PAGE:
Pioneer, Nature & Wildlife Poetry

Pioneer, Nature & Wildlife Poetry

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I hope you will enjoy the pioneer, Nature and Wildlife poetry I have written and posted below.


They Take It Out On Me!

Dad blame it! I been cooking
all day long and you gripe
It don’t got enough salt or
the biscuits are too hard

Hell! I been on the trail just
as long as you ornery men
I got dust in my mouth, same
as you and I ain’t complaining

I hear ya flapping like the wind
across the range in august
Cookie ain’t fit to be our cook
but ya sure wolf down me vittles

Well, I didn’t have to come on this
cattle drive, no sir I didn’t
I sleep on a bed roll on the ground
just like all you cowpokes

But I’ll tell ya this, and you can bet
a full month’s wages on it
When we get to Dodge City and get
paid I’ll be wetting my whistle first!

© 2003 Raymond Cook (All rights reserved)


We’re Ready To Leave Missouri

After three days of packing and
re-packing, we’re ready
The wife is scared for we’re
leaving so much behind

We’ll be following thousand’s
of other’s headed out west
On foot, in wagons and buggy’s
or just riding on a horse

Many are carrying everything they
can headed for The Oregon Trail
Some wagons are so overloaded
you know their horses won’t make it

My brother Robert is coming with us
and I’m glad he’s good with a gun
We have heard that the Indian’s have
attacked settler’s and wagon trains

We must make 15 miles a day the
wagon master has told us
We’ll freeze to death in the mountains
he says, and my wife looks worried

We must make it to Oregon because
the government has promised us land
160 acres of good farming land, land to
grow crops and raise a family on

Abundant wildlife and water, that’s more
than I can offer my family here
If we can avoid the Indian’s and Cholera
and a broken wheel, we’ll make it!

© 2003 Raymond Cook (All rights reserved)

It Was A Disappointment

After three months traveling on a
dry Rutted prairie dust bowl road
We finally saw up in the distance
a homestead of some sorts

We craved human contact and the
wife, a resemblance of a warm bath
It would be a great relief if they could
spare some water and a few stores

Our water barrel was getting low
much too low not to worry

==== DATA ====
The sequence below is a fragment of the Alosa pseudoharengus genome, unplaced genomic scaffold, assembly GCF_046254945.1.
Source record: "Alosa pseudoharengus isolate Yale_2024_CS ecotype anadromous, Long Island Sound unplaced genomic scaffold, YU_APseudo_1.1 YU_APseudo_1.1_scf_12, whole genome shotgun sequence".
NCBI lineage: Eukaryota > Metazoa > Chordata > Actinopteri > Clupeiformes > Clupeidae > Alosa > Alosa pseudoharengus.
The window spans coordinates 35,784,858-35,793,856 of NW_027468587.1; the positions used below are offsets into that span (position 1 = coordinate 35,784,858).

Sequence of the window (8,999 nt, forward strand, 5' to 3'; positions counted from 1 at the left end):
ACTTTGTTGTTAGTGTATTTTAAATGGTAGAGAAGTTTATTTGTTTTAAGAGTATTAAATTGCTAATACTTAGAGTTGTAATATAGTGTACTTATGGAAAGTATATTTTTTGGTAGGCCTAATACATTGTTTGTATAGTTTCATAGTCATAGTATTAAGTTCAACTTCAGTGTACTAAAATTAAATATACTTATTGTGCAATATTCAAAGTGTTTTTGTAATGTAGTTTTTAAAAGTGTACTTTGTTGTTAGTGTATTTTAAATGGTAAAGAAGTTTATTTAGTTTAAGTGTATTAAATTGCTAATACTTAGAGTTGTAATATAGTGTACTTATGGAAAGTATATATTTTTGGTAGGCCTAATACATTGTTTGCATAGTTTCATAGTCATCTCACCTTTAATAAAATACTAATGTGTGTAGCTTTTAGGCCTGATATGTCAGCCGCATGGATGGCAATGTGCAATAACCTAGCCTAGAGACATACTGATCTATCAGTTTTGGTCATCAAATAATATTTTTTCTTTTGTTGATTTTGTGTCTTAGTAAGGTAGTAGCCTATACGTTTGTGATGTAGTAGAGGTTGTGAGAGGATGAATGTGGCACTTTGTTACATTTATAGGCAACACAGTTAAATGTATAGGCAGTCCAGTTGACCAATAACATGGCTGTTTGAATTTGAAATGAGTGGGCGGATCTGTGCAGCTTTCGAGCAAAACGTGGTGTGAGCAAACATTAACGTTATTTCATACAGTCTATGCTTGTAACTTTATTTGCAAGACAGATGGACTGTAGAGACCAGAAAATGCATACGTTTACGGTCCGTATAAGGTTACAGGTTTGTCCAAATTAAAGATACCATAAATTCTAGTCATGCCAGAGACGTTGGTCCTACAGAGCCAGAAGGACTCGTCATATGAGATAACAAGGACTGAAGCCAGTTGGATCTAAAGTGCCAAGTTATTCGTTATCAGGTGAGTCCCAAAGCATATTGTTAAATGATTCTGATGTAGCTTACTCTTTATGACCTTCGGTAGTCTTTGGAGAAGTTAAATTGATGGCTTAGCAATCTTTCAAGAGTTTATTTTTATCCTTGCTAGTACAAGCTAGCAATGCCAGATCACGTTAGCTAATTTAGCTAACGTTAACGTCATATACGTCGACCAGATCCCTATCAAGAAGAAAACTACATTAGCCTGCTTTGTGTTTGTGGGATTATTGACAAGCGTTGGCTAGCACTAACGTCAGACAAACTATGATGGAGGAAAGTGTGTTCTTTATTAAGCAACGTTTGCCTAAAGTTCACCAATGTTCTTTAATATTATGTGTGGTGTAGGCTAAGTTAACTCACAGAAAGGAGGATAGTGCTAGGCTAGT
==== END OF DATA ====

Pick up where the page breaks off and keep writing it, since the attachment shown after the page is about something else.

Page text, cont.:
But our excitement soon turned to
despair as reality sunk in

Regardless of why these folks had
not stayed on, they were gone
Nothing much remained of this old
homestead as we looked down

The promise of lush valleys, gold
abundant water in California
Seemed to be empty promises as
I tried to comfort my wife

Everything we owned was in this
covered wagon, packed with love
What good was a dream if we were
to die along this rutted dirt trail?

I turned to you and wiped your tears
and promised we’d make it
“There has to be a stage line or a fort
up ahead somewhere.” I whispered

© 2003 Raymond Cook (All rights reserved)

Listen Up Pilgrim!

Listen up pilgrim, I’m gonna tell
ya this and I tell ya it’s true
Out west, the government’s giving
ya 160 acres of land free and clear

Thousands of families, even some
of yer kinfolk have already left
Traveling on the Oregon Trail or to
the gold fields of California

Ya can farm fertile valleys in Oregon
raise cattle, or grow crops
They’re building town’s and pushing the
railroad as fast as they can

Sure it is a hard journey, too hard for some
can’t you feel it in the air?
Folks can see that out west, they can have
a spread of their own, free and clear

You folks know me well, I’ve always told
ya the truth and this I tell you now
This is the time my friend’s to make 1862
be the year that goes down in history

Look around you, can’t you see it in the
people’s eyes as they wave goodbye?
Why I have never seen so many covered
wagons leaving for the west, before

© 2003 Raymond Cook (All rights reserved)


We’re Leaving For California!

The bank closed the sale on
our house in Independence
I pushed my way thru the crowd
and up to the counter

Amos Standler handed me the
list of all the supplies I’d need
It was a might long list I told him
as I looked it over twice